Fifty-eighth annual meeting of the american association of physicists in medicine
SU-F-J-159: Influence of the Elevated Posterior Position by Using the Customized Vacuum-Bag On the Abdominal MR Image Quality: A Quantitative Phantom Study
Signal-to-noise ratio(SNR) of MR abdominal imaging in diagnostic radiology is maximized by minimizing the coil-to-patient distance. However, for radiotherapy applications, customized vacuum-bag is needed for abdominal immobilization at the cost of the increasing distance to the posterior spine coil. This sub-optimized coil setting for RT applications may compromise image quality, such as SNR and homogeneity, thus potentially affect tissue delineation. In this study, we quantitatively evaluate the effect of the vertical position change on SNR and image quality change using an ACR MR phantom.
An ACR MR phantom was placed on the flat couch top. Images were acquired using an 18-channel body array coil and spine coil on a dedicated 1.5T MR-simulator. The scan was repeated three times with the ACR phantom elevated up to 7.5cm from the couch top, with a step size of 2.5cm. All images were acquired using standard ACR test sequence protocol of 2D spin-echo T1-weighted(TR/TE=500/200ms) and T2-weighted(TR/TE1/TE2=2000/20/80) sequences. For all scans, pre-scan normalization was turned on, and the distance between the phantom and the anterior 18-channel body array coil was kept constant. SNR was calculated using the slice with a large water-only region of the phantom. Percent intensity uniformity(PIU) and low contrast object detectability(LCD) were assessed by following ACR test guidelines.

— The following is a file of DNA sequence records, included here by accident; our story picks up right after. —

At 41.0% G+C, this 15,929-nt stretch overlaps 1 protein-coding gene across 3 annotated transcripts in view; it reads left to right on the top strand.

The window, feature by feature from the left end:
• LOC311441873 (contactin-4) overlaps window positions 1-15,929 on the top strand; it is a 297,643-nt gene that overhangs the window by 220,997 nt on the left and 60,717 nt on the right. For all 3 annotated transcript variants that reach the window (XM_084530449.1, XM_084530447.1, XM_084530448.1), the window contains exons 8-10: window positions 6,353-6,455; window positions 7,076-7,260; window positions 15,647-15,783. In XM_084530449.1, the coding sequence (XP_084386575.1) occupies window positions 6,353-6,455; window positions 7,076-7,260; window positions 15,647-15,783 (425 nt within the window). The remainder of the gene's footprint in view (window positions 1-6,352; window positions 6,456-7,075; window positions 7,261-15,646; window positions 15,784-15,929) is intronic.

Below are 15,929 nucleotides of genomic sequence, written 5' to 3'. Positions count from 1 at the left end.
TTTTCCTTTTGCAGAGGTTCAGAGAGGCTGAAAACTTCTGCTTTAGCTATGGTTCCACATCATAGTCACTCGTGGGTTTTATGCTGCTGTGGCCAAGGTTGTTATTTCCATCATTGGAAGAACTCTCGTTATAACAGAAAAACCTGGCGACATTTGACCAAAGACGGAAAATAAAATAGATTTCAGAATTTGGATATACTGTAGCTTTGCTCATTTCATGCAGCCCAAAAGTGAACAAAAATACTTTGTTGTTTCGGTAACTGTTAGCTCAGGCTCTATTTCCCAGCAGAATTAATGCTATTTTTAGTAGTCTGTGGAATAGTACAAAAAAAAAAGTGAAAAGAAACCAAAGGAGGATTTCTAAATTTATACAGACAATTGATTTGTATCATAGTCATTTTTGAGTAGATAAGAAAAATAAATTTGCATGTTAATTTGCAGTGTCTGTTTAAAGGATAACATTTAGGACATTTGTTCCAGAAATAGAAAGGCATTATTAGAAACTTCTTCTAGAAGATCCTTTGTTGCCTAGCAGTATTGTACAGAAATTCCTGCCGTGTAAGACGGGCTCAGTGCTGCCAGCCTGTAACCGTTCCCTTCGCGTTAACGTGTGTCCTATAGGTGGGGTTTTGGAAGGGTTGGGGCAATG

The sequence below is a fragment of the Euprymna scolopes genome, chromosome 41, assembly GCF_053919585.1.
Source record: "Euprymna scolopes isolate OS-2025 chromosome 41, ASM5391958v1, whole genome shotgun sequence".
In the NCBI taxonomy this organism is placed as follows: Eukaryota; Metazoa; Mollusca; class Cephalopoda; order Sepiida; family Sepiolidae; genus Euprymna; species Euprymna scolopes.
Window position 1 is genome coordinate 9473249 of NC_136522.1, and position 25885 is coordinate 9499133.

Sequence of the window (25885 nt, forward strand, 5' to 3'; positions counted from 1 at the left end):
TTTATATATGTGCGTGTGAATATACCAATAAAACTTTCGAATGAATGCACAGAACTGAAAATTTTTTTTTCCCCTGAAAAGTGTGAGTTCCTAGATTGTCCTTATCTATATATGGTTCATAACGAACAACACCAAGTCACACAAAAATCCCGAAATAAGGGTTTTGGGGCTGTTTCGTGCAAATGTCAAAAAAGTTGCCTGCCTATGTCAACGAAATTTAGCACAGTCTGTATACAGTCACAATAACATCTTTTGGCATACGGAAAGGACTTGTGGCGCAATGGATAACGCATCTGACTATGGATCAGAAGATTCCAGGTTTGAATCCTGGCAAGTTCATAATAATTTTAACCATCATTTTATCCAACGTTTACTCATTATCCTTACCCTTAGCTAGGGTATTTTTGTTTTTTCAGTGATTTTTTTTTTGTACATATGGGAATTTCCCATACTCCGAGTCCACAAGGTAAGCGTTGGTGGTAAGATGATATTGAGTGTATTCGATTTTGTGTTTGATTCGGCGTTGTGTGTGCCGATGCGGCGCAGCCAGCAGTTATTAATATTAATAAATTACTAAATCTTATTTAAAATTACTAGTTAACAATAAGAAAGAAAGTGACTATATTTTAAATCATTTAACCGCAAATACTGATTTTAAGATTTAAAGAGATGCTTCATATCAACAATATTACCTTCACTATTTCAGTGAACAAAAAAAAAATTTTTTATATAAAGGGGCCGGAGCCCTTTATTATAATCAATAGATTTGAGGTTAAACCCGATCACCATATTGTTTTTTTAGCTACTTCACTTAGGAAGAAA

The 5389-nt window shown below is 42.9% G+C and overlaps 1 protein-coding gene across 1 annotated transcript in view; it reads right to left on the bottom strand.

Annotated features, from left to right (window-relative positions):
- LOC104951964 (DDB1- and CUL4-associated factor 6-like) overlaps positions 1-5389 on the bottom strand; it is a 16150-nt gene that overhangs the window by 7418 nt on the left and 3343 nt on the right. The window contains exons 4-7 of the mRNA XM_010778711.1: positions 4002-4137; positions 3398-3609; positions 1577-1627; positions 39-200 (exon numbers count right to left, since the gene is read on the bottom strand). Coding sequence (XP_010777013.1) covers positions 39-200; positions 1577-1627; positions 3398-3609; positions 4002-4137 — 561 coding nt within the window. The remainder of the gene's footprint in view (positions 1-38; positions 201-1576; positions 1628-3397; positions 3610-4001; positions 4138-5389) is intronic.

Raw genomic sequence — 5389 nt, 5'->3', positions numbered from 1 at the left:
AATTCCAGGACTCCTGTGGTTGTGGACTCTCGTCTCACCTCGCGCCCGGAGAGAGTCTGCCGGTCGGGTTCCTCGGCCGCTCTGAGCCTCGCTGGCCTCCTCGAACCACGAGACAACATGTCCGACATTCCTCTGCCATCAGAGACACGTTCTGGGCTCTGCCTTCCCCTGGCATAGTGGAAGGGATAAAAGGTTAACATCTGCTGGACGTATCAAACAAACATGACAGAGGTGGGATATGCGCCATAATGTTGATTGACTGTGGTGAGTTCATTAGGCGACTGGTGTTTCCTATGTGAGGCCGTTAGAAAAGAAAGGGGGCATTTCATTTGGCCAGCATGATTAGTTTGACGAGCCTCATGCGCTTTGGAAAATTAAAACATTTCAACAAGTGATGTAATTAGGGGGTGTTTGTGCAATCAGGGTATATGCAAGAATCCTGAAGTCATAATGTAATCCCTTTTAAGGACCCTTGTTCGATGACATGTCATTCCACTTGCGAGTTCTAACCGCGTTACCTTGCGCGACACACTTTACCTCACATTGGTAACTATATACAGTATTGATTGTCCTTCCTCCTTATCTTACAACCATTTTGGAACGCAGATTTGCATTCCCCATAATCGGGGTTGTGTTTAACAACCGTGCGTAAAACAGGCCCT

The decrease in image SNR(from 335.8 to 169.3) and LCD(T1: from 31 to 19 spokes, T2: 26 to 16 spokes) were observed with increasing vertical distance. After elevating the phantom by 2.5cm(approximately the thickness of standard vacuum-bag), SNR change(from 335.8 to 275.5) and LCD(T1: 31 to 26 spokes, T2: 26 to 21 spokes) change were noted. However, similar PIU was obtained for all choices of vertical distance (T1: 94.5%–95.0%, T2: 94.4%–96.8%).
After elevating the scan object, reduction in SNR level and contrast detectability but no change in image homogeneity was observed.